“This goes beyond the current term of this government and it was brewing there in the background, and we could see it particularly at a federal level, where Labor’s primary vote in the area has been declining since 2010,” Samaras says.

“Then the pandemic comes along and has begun to tip things over the edge. It’s had a devastating impact in so many ways that will last generations.”

Dr Geoffrey Robinson, a senior politics lecturer at Deakin University, says these seats are viewed by some in the party as “prizes for factional wheeling and dealing”, with MPs “parachuted in” from across the state.

“A lot of the MPs don’t live in their electorates or are focused on being ministers, not on representing their community, though it does appear some of the newly elected MPs will be changing their approach,” he says.

“Let’s hope it’s not too little, too late for them.”

In a rare extended interview on ABC Radio Melbourne on Wednesday, Andrews returned to the theme: “We don’t take voters for granted anywhere … I don’t want people feeling that way.

“We hear the message, we have to do more and we have to do better,” he said.

The challenge for John Pesutto

The new Liberal leader, John Pesutto, is keenly aware of the challenges facing Labor. At his first press conference following the leadership ballot, he said there was a “massive opportunity” in Melbourne’s west and vowed to spend more time there.

But Pesutto faces challenges of his own. The first was bluntly articulated by his deputy, David Southwick, as being that the “Liberal party brand needs work”, given it is not resonating with large parts of the community.

According to Samaras, Liberals secured just one in five millennials on the electoral roll, who along with generation Z outnumber baby boomers for the first time. These voters, who are priced out of the property market, are bucking the trend of becoming more conservative as they age.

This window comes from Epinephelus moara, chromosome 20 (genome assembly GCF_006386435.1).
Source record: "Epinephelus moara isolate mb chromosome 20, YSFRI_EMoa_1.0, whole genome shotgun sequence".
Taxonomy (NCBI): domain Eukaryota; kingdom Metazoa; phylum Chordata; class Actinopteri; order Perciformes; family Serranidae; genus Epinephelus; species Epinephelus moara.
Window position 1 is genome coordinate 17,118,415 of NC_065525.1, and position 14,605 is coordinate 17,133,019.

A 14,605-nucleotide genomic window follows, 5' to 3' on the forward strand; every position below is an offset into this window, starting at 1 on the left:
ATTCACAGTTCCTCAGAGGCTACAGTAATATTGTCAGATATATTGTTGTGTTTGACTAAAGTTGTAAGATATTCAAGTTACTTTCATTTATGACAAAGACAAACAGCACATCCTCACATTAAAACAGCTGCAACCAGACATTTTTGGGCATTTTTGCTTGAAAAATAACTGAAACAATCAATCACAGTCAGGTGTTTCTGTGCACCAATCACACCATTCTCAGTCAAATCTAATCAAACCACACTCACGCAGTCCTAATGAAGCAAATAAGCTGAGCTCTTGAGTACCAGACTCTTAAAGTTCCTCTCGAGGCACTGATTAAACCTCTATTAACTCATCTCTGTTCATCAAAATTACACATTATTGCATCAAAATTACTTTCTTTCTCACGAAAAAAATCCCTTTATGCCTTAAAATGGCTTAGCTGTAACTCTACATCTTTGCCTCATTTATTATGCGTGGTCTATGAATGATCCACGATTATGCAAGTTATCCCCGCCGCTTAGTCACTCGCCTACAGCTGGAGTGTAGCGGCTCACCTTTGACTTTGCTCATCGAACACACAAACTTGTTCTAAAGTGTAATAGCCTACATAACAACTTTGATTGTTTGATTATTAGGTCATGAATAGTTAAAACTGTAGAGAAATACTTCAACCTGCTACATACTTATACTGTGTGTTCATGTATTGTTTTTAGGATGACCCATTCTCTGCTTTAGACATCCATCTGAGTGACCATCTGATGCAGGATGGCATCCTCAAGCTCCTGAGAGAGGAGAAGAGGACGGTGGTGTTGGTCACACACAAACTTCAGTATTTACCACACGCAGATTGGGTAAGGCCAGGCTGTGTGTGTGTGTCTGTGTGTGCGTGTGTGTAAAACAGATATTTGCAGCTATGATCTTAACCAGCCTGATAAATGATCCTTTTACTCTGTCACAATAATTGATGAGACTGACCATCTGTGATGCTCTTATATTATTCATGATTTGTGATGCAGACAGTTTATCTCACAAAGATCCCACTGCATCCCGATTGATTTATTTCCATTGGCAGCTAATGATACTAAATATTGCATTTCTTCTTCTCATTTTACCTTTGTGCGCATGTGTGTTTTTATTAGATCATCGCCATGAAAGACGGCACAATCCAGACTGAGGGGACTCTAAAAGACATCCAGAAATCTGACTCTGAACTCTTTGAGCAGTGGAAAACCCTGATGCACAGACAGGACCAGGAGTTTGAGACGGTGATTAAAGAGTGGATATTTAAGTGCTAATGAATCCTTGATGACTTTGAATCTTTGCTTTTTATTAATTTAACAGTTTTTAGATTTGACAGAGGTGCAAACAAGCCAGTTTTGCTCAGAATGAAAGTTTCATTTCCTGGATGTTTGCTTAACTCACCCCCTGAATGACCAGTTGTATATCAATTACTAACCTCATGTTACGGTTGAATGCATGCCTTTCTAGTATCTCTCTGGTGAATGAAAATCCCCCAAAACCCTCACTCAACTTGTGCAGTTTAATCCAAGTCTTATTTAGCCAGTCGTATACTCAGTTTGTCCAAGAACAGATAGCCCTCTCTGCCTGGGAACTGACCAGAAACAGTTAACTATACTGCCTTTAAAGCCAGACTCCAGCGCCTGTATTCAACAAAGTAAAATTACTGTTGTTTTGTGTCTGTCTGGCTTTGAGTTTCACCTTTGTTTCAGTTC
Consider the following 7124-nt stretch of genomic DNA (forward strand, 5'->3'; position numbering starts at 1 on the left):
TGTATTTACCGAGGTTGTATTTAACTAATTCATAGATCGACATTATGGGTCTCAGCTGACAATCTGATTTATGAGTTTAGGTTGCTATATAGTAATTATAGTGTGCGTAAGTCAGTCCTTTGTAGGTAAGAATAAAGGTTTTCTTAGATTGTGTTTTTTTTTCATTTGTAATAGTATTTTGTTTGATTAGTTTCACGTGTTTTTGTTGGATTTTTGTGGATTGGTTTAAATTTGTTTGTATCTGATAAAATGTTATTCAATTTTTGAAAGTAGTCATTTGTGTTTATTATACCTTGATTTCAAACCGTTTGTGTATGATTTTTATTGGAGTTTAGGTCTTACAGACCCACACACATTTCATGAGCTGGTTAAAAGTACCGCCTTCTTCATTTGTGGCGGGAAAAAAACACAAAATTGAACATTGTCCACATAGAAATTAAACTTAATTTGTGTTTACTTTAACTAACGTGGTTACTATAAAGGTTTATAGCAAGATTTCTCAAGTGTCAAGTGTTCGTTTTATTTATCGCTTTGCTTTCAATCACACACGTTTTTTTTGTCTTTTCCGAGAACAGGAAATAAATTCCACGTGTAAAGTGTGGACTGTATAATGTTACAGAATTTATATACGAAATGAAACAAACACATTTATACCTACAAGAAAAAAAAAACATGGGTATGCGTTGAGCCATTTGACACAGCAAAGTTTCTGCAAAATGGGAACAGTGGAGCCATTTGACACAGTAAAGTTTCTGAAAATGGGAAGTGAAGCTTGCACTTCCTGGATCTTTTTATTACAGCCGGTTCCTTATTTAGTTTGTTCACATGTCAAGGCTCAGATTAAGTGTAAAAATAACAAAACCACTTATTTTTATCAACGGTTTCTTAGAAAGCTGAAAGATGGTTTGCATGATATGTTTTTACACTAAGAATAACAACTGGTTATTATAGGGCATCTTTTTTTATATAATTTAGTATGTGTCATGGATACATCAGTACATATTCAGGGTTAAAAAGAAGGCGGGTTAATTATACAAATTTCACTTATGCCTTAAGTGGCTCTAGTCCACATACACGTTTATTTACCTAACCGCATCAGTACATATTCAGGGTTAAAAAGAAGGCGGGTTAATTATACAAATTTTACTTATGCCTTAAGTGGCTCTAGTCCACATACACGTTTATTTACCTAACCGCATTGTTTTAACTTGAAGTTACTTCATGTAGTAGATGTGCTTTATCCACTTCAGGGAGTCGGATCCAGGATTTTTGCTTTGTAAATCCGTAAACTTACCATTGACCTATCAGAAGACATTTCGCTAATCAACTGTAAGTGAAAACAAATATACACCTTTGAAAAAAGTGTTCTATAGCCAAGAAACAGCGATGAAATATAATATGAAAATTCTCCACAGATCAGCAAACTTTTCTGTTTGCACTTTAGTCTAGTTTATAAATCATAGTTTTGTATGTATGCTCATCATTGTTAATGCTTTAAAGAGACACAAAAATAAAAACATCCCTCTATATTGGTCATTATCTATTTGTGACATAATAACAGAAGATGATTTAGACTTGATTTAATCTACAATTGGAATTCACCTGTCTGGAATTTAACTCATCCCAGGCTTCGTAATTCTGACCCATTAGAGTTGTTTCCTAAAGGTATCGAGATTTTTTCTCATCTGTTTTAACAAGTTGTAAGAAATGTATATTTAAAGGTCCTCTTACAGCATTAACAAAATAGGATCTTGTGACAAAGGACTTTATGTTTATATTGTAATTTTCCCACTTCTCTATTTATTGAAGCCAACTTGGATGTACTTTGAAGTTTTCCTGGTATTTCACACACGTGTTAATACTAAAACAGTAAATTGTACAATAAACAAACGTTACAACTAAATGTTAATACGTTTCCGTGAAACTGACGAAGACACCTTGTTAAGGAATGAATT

The Liberal MP James Newbury told the ABC the party is facing an “existential crisis”, saying: “We haven’t generationally changed.”

Pesutto on Thursday said he would promote younger and newly elected MPs Jess Wilson and Sam Groth to the shadow cabinet, get more women and multicultural Victorians into the parliament, and develop policies that appeal to a wide range of voters.

He argued Liberal election wins by premiers Jeff Kennett and Ted Baillieu proved the party needed to reflect the values all Victorians.

“When the Liberal party has been successful, it has been successful by recognising that it is a broad tent, it brings people in from more progressive dispositions to more conservative dispositions,” Pesutto said.

But keeping everyone in the tent happy could prove difficult.

Pesutto’s battle for the leadership against Brad Battin was tight. Some MPs say Pesutto only won by one vote.

The self-described moderate will need to find a way to appease detractors as he works to rebuild the party following a second humiliating defeat.

“Pesutto may want to try and renew, but there’s a real ideological polarisation happening in his party,” Robinson says.

“The hard right is going to be a problem, because they’re self-sustaining, live in their own echo-chamber bubble and aren’t really particularly interested in being in government.”


Benita Kolovos

The GuardianTramp